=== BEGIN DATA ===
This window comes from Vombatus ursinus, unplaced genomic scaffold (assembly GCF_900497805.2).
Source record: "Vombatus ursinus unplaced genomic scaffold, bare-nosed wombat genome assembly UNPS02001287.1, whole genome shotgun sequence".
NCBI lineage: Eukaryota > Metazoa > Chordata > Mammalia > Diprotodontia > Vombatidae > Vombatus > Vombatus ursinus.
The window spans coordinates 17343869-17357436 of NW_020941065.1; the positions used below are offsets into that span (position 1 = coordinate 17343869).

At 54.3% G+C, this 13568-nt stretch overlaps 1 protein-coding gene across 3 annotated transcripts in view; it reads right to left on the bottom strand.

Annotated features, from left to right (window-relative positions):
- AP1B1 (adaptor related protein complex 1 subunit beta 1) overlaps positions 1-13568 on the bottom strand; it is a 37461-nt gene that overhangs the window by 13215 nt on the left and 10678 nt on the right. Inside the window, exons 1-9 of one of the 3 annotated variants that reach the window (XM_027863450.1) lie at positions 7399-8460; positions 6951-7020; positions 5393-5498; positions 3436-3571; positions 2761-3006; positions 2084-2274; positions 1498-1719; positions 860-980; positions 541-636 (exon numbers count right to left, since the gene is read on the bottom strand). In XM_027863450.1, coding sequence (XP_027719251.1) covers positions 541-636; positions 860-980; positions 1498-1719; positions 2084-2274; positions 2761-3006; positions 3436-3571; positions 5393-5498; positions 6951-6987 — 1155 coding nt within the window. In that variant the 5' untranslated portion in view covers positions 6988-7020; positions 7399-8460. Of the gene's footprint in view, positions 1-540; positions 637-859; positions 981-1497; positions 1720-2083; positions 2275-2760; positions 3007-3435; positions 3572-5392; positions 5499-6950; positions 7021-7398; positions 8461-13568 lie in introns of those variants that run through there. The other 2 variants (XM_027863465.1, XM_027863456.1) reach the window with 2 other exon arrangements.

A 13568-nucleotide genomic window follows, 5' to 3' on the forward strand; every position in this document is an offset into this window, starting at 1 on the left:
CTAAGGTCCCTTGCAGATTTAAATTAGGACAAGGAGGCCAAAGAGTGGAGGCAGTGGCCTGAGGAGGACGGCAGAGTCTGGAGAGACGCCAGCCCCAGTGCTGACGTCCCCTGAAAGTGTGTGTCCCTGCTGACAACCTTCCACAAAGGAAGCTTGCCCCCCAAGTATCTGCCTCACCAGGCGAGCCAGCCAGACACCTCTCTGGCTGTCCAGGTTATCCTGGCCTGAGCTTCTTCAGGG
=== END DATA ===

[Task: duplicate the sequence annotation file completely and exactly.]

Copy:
This window comes from Vombatus ursinus, unplaced genomic scaffold (assembly GCF_900497805.2).
Source record: "Vombatus ursinus unplaced genomic scaffold, bare-nosed wombat genome assembly UNPS02001287.1, whole genome shotgun sequence".
NCBI lineage: Eukaryota > Metazoa > Chordata > Mammalia > Diprotodontia > Vombatidae > Vombatus > Vombatus ursinus.
The window spans coordinates 17343869-17357436 of NW_020941065.1; the positions used below are offsets into that span (position 1 = coordinate 17343869).

At 54.3% G+C, this 13568-nt stretch overlaps 1 protein-coding gene across 3 annotated transcripts in view; it reads right to left on the bottom strand.

Annotated features, from left to right (window-relative positions):
- AP1B1 (adaptor related protein complex 1 subunit beta 1) overlaps positions 1-13568 on the bottom strand; it is a 37461-nt gene that overhangs the window by 13215 nt on the left and 10678 nt on the right. Inside the window, exons 1-9 of one of the 3 annotated variants that reach the window (XM_027863450.1) lie at positions 7399-8460; positions 6951-7020; positions 5393-5498; positions 3436-3571; positions 2761-3006; positions 2084-2274; positions 1498-1719; positions 860-980; positions 541-636 (exon numbers count right to left, since the gene is read on the bottom strand). In XM_027863450.1, coding sequence (XP_027719251.1) covers positions 541-636; positions 860-980; positions 1498-1719; positions 2084-2274; positions 2761-3006; positions 3436-3571; positions 5393-5498; positions 6951-6987 — 1155 coding nt within the window. In that variant the 5' untranslated portion in view covers positions 6988-7020; positions 7399-8460. Of the gene's footprint in view, positions 1-540; positions 637-859; positions 981-1497; positions 1720-2083; positions 2275-2760; positions 3007-3435; positions 3572-5392; positions 5499-6950; positions 7021-7398; positions 8461-13568 lie in introns of those variants that run through there. The other 2 variants (XM_027863465.1, XM_027863456.1) reach the window with 2 other exon arrangements.

A 13568-nucleotide genomic window follows, 5' to 3' on the forward strand; every position in this document is an offset into this window, starting at 1 on the left:
CTAAGGTCCCTTGCAGATTTAAATTAGGACAAGGAGGCCAAAGAGTGGAGGCAGTGGCCTGAGGAGGACGGCAGAGTCTGGAGAGACGCCAGCCCCAGTGCTGACGTCCCCTGAAAGTGTGTGTCCCTGCTGACAACCTTCCACAAAGGAAGCTTGCCCCCCAAGTATCTGCCTCACCAGGCGAGCCAGCCAGACACCTCTCTGGCTGTCCAGGTTATCCTGGCCTGAGCTTCTTCAGGG